This is the stand alone sequel to the successful novel The Unseen. White Shadow is a dramatic love story from the small island Barrøy in the year 1944–45. Ingrid thinks she is alone on the island, but experiences an unusual love affair in the course of several intense winter-weeks.
In this novel Roy Jacobsen gives us a welcome reunion with the people of Barrøy. This time he unrolls an even bigger canvas as he delivers a powerful and eventful novel about a fateful year in Norwegian history.
‘Roy Jacobsen’s novel creates plot without sweeping gestures and effects. The unspoken dramas lie in the subtext of many of the utterances. Through the art of suggestion, the reader is constantly drawn into the underlying tension of the book, which is created through the interplay and exchanges between the novel’s protagonists. Few other contemporary Norwegian authors match him in living up to the Hemingwayesque motto of “show don’t tell”, using language that bears the stamp of the terse style of the sagas. It is masterly.’
Tønsbergs Blad 6/6
Great, great art from Roy Jacobsen
‘The only thing to be said about this book is that it is fantastic. Gripping. This is less to do with the novel’s story than the very way Roy Jacobsen has told it. He has a fantastic story to tell, true, but in another author’s hands it could easily have become a mess of sentimentality. In Jacobsen’s it has become great, great art.’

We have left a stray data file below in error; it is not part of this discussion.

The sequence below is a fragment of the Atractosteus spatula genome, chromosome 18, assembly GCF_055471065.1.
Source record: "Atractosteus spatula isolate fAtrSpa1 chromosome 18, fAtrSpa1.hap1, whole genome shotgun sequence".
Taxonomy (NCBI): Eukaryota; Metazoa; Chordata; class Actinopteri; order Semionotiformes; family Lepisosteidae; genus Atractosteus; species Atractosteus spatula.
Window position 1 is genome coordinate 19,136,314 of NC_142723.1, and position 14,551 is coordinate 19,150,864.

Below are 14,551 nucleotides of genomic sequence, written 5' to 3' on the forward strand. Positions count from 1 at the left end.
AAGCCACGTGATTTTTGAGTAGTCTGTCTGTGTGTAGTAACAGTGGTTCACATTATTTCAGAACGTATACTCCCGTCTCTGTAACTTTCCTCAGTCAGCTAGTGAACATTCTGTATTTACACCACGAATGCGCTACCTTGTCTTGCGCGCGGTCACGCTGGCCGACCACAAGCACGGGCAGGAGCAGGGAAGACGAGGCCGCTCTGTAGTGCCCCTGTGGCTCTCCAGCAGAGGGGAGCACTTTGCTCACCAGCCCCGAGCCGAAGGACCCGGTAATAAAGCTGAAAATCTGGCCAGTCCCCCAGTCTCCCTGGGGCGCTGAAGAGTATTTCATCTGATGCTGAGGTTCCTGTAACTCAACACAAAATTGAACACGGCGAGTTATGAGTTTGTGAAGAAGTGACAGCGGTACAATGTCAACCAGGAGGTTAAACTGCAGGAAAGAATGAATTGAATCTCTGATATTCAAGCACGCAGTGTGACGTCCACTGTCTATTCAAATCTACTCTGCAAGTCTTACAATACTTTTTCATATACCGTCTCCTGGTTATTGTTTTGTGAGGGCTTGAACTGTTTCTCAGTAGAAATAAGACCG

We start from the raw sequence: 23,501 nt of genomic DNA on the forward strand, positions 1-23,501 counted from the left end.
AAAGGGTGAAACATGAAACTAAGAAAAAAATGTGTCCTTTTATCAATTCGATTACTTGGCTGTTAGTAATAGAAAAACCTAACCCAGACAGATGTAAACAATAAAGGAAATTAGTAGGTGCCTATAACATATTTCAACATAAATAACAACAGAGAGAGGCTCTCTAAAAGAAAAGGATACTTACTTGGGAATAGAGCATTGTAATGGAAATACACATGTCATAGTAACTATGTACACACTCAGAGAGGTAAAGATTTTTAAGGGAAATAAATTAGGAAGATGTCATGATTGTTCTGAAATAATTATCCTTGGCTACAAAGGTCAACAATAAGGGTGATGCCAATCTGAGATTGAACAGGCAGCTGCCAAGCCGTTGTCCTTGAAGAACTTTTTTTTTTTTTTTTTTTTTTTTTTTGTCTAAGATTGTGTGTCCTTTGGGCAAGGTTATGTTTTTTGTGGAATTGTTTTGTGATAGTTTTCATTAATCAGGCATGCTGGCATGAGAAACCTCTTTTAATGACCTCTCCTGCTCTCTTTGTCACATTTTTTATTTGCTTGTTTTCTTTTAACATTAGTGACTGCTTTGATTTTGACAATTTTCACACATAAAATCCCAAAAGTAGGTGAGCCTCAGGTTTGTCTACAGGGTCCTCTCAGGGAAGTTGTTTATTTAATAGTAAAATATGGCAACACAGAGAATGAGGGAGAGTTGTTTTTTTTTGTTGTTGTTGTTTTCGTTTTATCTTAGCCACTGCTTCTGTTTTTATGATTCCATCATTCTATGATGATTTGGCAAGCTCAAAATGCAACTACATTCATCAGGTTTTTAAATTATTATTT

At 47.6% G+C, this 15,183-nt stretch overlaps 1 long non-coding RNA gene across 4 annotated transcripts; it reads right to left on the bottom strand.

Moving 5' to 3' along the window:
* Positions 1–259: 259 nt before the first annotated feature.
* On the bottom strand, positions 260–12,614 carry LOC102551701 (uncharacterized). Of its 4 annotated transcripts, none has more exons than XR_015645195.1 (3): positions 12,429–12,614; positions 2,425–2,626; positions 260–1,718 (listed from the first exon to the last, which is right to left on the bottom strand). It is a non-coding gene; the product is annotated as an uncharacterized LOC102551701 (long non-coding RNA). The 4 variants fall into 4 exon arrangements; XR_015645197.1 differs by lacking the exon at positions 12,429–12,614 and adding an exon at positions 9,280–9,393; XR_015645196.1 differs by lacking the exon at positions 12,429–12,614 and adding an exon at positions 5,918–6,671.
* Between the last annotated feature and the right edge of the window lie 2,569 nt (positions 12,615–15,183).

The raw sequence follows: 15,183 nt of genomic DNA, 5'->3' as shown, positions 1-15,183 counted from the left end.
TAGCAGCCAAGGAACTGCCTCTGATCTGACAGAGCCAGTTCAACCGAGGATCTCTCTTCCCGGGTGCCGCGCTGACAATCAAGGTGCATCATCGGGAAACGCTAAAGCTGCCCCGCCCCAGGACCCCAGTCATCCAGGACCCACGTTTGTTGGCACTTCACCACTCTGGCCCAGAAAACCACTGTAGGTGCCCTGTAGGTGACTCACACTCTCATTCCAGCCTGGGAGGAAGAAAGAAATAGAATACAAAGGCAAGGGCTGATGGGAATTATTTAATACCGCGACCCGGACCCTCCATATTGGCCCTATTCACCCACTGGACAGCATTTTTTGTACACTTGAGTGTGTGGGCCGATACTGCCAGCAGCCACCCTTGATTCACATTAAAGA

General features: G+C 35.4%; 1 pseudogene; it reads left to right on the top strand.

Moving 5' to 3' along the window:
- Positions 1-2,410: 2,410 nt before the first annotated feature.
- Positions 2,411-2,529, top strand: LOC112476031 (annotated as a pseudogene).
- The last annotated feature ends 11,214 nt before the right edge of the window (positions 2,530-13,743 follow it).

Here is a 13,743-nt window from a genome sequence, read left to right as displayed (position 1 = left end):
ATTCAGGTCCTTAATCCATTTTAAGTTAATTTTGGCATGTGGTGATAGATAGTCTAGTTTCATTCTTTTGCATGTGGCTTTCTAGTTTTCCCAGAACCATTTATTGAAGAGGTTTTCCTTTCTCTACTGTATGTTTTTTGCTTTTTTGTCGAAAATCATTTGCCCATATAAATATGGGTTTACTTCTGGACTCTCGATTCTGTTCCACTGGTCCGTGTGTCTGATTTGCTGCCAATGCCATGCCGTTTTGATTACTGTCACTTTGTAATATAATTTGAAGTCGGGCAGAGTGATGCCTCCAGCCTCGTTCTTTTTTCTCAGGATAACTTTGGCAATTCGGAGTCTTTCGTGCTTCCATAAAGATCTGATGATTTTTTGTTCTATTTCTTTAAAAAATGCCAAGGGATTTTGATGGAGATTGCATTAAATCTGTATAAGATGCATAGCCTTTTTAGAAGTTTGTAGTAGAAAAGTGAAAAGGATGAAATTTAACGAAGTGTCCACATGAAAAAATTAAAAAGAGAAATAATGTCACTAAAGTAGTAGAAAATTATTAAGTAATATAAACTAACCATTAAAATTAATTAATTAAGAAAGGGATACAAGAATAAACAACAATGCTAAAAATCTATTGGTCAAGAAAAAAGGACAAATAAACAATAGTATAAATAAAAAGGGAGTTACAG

Beautiful and brutal
‘He is the master of the coastal folk, Roy Jacobsen, a virtuoso, poetic portrayer of coastal culture – with its fish, boat crews and practical activities. (…) The novel is safe in the hands of a novelist who commands a wonderfully beautiful language and has a poetic power. The dialogue and the powerful expressions in local dialect create authenticity. The chapters and scene after scene are rounded off with elegance and finesse. Roy Jacobsen masters the short format. A joy for heart and soul.’
‘Jacobsen’s poetic prose is well-tempered for the most part, and yet it is remarkably rich in precise, era-appropriate nouns. Among the novel’s most outstanding qualities is its capacity to fill the rooms of the empty houses on Barrøy with ghostly traces of the past.’
‘Roy Jacobsen is a true storyteller; with his capacity to give the reader both overview and detail in the same image – without losing perspective. (…) In White Ocean, life is portrayed with both beauty and brutality.’
Bergens Tidende 5/6
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